[Dave Birch] The evidence coming back from the marketplace is that contactless does, in fact, have the predicted impact on transactions in the relevant retail categories. It speeds transactions and simultaneously delivers an increase in average transaction size. Interestingly, it seems that the use of open (ie, Visa/MasterCard) contactless delivers a transaction uplift over the closed stored-value cards used on many education, corporate and government campuses.

Greater success occurs with the complete replacement of aging stored value card systems, resulting in lifting cashless sales from less than 10 percent of total sales to an average of 38 percent with credit/debit cards;

[From Payments News: New Cashless Vending Research – September 11, 2008]

This, to me, reinforces the rather obvious link between contactless and prepaid: a contactless platform for a prepaid product would mean that the two were mutually reinforcing in the assault on cash for low-value transactions, because of the increase in convenience (at both levels) over conventional card products. A contactless offline transaction is the fastest possible to way to pay for something, faster even than getting coins out of your pocket and throwing them at the shopkeeper.

It looks as if contactless is getting some new energy. Barclays are just about to start a major UK advertising campaign (in the middle of the “X Factor”, which is apparently a TV programme of some description) and another pilot is just about to begin in England, with RBS and Stagecoach (a transport operator). Contactless technology has even reached Guildford. My spies reported the appearance of a contactless payment terminal in a nearby Krispy Kreme, one of my all-time favourite shops. Since I am a fearless crusader for first had experience of new payment products, I leapt from my desk and went hotfoot to obtain a dozen assorted. When it came time to pay, I searched for the contactless reader, which was behind a pile of leaflets and waved my PayPass card with a great flourish. It didn’t work. When I asked the assistant, she told me that the contactless terminal had never worked and she didn’t know why. Her boss, however, while confirming that it had never worked, did at least know what it was supposed to do (she knew that it was for transactions under £10 and so forth) so that’s a kind of progress I think.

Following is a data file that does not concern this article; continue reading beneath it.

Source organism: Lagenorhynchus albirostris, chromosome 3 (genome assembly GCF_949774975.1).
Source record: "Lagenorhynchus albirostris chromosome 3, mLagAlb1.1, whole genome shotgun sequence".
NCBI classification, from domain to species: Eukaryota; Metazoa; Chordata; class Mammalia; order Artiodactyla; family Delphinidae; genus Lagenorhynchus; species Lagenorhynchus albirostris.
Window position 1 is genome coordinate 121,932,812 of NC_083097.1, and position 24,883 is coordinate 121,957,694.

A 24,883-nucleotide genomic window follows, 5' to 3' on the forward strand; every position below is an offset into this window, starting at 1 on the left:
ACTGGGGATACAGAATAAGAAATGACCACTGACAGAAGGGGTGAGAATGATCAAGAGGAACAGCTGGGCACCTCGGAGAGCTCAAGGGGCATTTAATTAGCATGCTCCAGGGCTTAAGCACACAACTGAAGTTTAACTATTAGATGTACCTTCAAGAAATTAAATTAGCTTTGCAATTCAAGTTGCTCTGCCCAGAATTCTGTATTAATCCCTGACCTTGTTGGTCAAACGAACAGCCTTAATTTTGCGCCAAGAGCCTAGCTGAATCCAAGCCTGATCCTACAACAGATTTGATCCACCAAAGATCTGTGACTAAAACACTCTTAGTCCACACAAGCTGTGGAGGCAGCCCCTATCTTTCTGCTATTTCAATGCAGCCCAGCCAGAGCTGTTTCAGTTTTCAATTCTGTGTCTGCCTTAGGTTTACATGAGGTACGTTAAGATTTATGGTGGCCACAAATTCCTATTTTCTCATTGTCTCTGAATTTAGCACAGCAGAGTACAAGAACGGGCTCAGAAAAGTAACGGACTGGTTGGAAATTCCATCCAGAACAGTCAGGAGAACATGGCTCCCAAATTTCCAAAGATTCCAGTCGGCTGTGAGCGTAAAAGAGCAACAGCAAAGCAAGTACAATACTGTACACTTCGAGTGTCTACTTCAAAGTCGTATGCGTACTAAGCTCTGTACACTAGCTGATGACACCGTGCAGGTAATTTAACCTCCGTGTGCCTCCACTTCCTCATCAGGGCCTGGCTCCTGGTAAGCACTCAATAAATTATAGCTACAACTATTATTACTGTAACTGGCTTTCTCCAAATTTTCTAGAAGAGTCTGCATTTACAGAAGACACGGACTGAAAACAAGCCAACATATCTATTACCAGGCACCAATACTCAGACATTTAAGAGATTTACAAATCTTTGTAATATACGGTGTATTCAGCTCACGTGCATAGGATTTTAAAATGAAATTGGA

As an aside, if any of you will be in Swindon (or Swindon-City-of-the-Future, as we call it) on Monday 17th of November, I’m going to be giving an evening talk on contactless and the contactless/mobile future of retail payments for the British Computer Society in a joint meeting with Wired West. If you want to come along (I imagine places are somewhat limited) you need to contact Jeremy Holt of Clark Holt Solicitors who is organising the event. He’s jeremyh (at) clarkholt.com, by the way.

These opinions are my own (I think) and presented solely in my capacity as an interested member of the general public [posted with ecto]


  1. The contactless reader in Krispy Kreme Guildford has been there for ages, in fact I believe since the beginning of the O2 external NFC trial last November. There’s also a contactless reader in Seafare Fish & Chips in Burpham I believe.

  2. Well now I’m really disappointed: not only am I not the best-informed commentator on payments, I’m not even the best-informed commentator on doughnuts or fish and chips, two of my favourite subjects!

  3. I agree on the obvious link between contactless and prepaid. However, the London launch / UK rollout directive that all contactless payments must be offline makes it very difficult to manage prepaid transactions. Actually, there’s a bunch of other related issues around the offline only rule that are probably worthy of a wider debate (including interoperability of the schemes contactless products when tourists arrive for the 2012 Olympics).

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